The photograph on my oracle card is of a well I have visited a number of times. It's not in a secret place, and I have not heard that it is even dedicated to a saint or goddess, or that it has reputed healing properties. It is in a small village in a somewhat remote part of a modern, developed European country. The people who live there are well educated and in some ways enjoy the best of both the modern world and an idyllic rural lifestyle - though not without its challenges. Their instinctive care for this small well, and their continued use of it into the 21st century, when every house has modern plumbing and piped water, is a testament to a deep knowing that is still within us. We are not only connected to the divine, we are the divine, but we easily become disassociated from the wholeness of the divine. Visiting the Well is not only about drinking of her waters, but about returning gratitude to her.
Well - A pure source of deepest understanding and healing. A knowing beyond words. Divine connection.
I look at the words above, which form the definition of the card Well in the Go Deeper oracle, and I wonder what more there is to say. Water is such a wonder to me, in any form. To have it welling up out of the ground, unbidden, is surely a kind of miracle. I actually believe that all water is sacred - the dirty river, the stuff in a plastic bottle - even in all the places we fail to see the sacred, water is there. We are mostly water. The earth is mostly water. We may ignore, defile, dirty and desecrate the sacred, we may buy it and sell it and even imprison it, but it remains sacred.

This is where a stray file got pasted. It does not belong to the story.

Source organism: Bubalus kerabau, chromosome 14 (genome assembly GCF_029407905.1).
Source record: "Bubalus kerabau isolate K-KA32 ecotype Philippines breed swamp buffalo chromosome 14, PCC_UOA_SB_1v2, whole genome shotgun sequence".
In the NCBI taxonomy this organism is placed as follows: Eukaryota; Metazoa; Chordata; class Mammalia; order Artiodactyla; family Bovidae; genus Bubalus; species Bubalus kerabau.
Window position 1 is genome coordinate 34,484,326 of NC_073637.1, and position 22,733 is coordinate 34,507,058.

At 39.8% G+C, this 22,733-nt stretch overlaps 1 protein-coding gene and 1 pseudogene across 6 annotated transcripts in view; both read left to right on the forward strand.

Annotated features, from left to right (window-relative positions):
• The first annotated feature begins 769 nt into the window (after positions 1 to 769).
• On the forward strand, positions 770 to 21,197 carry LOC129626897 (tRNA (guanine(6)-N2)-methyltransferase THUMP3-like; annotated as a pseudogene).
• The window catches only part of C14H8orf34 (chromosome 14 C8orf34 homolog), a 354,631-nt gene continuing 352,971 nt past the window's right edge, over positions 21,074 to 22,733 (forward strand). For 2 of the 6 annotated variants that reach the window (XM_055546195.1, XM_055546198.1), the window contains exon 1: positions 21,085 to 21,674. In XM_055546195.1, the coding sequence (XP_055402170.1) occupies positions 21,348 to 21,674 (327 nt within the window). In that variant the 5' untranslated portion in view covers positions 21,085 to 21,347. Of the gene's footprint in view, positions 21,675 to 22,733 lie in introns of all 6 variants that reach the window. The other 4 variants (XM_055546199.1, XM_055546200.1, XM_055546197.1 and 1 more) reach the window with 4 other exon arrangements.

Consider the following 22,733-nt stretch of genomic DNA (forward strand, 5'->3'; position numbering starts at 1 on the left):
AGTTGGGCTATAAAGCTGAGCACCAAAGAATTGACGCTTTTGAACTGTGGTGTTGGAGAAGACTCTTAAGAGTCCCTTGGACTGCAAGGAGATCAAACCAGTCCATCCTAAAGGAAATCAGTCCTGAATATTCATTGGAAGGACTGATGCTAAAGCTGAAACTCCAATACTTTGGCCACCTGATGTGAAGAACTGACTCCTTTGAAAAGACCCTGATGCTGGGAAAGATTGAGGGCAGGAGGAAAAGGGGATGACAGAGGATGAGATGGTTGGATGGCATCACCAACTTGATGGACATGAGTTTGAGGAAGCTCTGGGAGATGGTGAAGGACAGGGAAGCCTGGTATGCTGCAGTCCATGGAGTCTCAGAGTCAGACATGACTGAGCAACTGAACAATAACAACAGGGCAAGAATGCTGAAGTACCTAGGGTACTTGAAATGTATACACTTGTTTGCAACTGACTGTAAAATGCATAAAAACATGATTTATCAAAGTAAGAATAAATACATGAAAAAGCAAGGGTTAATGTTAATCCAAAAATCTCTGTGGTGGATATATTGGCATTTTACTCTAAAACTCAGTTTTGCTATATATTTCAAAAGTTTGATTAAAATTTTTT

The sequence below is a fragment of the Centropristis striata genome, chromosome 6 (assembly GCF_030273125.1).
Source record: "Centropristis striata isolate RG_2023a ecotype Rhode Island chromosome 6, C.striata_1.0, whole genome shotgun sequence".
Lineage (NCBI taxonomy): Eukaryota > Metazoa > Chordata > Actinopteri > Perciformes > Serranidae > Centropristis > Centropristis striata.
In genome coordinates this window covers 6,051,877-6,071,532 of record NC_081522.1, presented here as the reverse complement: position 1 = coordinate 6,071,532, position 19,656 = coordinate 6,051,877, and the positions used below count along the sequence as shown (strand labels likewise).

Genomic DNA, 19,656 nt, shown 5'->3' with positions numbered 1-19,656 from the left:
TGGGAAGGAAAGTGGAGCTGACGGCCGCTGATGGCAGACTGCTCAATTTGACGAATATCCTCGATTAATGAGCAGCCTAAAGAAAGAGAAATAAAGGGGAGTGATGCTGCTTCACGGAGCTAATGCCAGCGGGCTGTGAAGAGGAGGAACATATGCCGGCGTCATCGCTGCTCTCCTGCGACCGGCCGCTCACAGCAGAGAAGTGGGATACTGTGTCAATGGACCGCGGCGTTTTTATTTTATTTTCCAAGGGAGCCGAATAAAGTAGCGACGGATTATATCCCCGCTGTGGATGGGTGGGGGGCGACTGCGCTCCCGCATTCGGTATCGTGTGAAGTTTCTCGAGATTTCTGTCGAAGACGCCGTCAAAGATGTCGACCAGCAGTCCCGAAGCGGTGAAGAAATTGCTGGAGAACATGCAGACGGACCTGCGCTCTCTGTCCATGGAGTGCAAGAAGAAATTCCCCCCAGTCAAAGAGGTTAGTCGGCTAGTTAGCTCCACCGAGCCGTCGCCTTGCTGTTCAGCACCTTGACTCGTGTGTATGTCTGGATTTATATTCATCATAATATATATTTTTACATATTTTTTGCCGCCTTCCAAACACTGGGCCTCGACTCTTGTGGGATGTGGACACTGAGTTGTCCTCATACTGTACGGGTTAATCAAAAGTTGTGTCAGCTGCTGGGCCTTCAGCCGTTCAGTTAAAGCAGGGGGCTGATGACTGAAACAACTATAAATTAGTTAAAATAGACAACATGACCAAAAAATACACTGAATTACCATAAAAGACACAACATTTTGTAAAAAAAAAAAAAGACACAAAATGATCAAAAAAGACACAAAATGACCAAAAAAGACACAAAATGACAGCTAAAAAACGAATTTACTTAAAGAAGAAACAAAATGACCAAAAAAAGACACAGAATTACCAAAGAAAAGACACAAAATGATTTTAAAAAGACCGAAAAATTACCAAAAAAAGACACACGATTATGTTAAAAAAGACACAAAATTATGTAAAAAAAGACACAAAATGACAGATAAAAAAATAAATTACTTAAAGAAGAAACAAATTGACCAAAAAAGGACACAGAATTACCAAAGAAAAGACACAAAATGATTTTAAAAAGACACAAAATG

Water is a divine connection. You only have to look at the myth of the well at the centre of the world, where the salmon of knowledge swim, where the hazel trees drop their purple nuts for the salmon to eat, to know that this is both a great metaphor and a truth that we understand instinctively as water beings. Every well is a tributary of the great well, and so it is natural for sacred energy, or sacred beings, to gravitate to these places, just as it's natural for humans and animals to do so. We are thirsty - but not just for H2O. Our souls are thirsty, too, as is our energetic body.
I'm sure you know that wells are associated with knowledge and wisdom, with healing, with divination and with the granting of requests. They are a place of power. Water that has been purified by the earth carries many important minerals. However, it must also have a special energy. Just how powerful the energetic memory of water might be is getting more interest these days among scientists. The following documentary is long, and I would be the first to suspect that it contains a fair dose of pseudo science. However, I believe that nevertheless, these scientists are following what Einstein said is most important - their intuition. There is immense food for thought here, and I really recommend taking the time to watch this, even if you consider one part or another of the whole to be questionable.